Of course it’s predictable and somewhat unrealistic at times, but if Pretty Face made me realize something, it’s that I’m pretty lenient with clichés when they’re not offensive : indeed it contains all the scenes you could expect from a romance novel, yet it didn’t annoy me one second. Perhaps that’s because I rarely read them anymore. Or perhaps the writing and the characters were compelling (and funny!) enough for me to root for them and to enjoy these beloved scenes. Icing on the cake, you get a male lead who actually understand the concept of boundaries, who is not a player (that trope gets old) and a MC who isn’t the Ultimate Lamb Who Is Not Like Other Girls. Mind. Blown. Adds a storyline that was actually interesting (and this is coming from someone who don’t like reading about actors for some reason) and you’ll get a fun, feel-good novel that’ll put a smile on your face (and we sure need them). If I had a complaint to address, though, it would be that as far as I know, the whole cast really lacks diversity – all the characters are straight and white – for a story taking place in London, I found it unrealistic, and that’s a pity. And before people say it – it’s not that diversity is a trend, but that diversity should be a given : we’re (fortunately) not living in a full white, straight world, are we?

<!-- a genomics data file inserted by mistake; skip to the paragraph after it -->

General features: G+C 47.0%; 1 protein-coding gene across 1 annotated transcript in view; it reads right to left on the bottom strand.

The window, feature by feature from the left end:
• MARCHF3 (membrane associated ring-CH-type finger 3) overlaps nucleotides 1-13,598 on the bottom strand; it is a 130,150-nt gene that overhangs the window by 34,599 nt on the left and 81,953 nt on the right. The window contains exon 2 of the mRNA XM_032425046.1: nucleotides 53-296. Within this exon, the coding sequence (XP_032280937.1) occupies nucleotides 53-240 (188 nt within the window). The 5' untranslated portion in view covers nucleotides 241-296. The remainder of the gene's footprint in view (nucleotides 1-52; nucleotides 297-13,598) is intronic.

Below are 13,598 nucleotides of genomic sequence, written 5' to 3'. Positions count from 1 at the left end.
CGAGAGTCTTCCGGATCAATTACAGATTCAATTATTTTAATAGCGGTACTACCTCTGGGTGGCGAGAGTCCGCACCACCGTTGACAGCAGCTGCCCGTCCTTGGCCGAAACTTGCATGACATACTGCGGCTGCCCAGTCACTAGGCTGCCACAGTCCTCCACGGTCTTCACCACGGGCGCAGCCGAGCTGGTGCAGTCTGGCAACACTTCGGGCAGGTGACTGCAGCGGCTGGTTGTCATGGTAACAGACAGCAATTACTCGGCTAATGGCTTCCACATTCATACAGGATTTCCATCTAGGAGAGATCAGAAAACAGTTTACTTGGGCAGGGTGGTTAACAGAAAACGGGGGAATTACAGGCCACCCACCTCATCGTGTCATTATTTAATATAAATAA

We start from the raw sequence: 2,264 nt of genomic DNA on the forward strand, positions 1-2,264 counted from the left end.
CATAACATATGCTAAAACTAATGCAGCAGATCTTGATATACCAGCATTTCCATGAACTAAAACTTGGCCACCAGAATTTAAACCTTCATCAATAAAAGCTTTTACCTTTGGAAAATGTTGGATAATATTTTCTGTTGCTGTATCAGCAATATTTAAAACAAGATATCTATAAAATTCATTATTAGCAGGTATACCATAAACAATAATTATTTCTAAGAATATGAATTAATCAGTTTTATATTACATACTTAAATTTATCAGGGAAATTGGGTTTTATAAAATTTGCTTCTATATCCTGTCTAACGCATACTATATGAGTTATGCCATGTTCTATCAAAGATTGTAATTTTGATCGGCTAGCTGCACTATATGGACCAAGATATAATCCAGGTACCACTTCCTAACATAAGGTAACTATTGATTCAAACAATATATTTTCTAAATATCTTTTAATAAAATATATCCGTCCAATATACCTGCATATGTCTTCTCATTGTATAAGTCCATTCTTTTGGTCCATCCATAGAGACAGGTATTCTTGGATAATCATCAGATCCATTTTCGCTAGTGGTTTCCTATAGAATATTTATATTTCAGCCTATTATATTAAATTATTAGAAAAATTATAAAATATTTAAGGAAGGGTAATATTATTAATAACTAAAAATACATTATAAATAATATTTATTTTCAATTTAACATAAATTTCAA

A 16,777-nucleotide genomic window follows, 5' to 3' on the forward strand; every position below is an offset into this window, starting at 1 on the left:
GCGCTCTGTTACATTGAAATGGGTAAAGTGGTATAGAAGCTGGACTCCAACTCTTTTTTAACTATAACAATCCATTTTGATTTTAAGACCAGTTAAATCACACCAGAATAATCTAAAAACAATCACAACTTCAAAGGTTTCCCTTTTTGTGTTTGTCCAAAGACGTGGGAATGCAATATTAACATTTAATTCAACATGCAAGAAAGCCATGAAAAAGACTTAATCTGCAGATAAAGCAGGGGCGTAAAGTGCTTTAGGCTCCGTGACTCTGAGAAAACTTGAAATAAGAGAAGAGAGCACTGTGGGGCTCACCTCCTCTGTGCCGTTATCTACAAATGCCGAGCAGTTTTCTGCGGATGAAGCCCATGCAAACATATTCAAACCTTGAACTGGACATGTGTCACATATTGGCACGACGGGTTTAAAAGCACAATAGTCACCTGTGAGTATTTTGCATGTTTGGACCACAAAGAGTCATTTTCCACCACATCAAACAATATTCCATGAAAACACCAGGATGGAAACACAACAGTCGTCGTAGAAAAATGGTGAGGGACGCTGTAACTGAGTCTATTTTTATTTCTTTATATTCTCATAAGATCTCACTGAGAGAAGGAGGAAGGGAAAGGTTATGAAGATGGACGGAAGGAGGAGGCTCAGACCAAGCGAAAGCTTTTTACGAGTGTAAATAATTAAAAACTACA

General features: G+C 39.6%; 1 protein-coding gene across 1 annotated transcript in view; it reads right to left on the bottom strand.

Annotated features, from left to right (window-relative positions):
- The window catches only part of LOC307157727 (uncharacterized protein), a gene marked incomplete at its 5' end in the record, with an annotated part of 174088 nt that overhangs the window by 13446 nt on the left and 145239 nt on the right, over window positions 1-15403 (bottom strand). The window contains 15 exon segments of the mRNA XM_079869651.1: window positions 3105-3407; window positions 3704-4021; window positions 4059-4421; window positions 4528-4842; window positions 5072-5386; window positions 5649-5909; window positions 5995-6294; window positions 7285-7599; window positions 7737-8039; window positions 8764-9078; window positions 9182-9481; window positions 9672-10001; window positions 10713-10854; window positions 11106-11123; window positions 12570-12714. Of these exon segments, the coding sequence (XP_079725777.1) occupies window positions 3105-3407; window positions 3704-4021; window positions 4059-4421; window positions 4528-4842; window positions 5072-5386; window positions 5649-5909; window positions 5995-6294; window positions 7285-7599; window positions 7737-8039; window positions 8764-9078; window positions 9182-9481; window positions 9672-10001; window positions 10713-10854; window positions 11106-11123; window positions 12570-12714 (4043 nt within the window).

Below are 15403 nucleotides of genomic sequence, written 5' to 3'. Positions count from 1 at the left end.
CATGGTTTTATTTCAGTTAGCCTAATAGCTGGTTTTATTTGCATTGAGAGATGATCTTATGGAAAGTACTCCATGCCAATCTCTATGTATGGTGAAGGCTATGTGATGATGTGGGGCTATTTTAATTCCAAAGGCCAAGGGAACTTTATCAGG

Little hearts provided by Vecteezy!

*arc provided by Carina Press through Netgalley in exchange for an honest review*

BOOK REVIEW – Homegoing by Ya Gyasi

BOOK REVIEW – Homegoing by Ya GyasiHomegoing Purchase on: AmazoniBooks
Book Depository
Add to: Goodreads


The unforgettable New York Times best seller begins with the story of two half-sisters, separated by forces beyond their control: one sold into slavery, the other married to a British slaver. Written with tremendous sweep and power, Homegoing traces the generations of family who follow, as their destinies lead them through two continents and three hundred years of history, each life indeliably drawn, as the legacy of slavery is fully revealed in light of the present day.